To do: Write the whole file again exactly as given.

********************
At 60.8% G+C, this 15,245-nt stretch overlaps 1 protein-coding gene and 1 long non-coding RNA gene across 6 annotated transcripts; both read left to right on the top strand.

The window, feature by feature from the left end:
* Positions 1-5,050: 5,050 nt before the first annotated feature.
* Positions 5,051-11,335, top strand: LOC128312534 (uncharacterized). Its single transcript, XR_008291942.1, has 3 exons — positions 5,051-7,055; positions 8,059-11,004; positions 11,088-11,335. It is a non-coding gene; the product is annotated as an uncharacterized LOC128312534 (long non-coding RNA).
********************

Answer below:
At 60.8% G+C, this 15,245-nt stretch overlaps 1 protein-coding gene and 1 long non-coding RNA gene across 6 annotated transcripts; both read left to right on the top strand.

The window, feature by feature from the left end:
* Positions 1-5,050: 5,050 nt before the first annotated feature.
* Positions 5,051-11,335, top strand: LOC128312534 (uncharacterized). Its single transcript, XR_008291942.1, has 3 exons — positions 5,051-7,055; positions 8,059-11,004; positions 11,088-11,335. It is a non-coding gene; the product is annotated as an uncharacterized LOC128312534 (long non-coding RNA).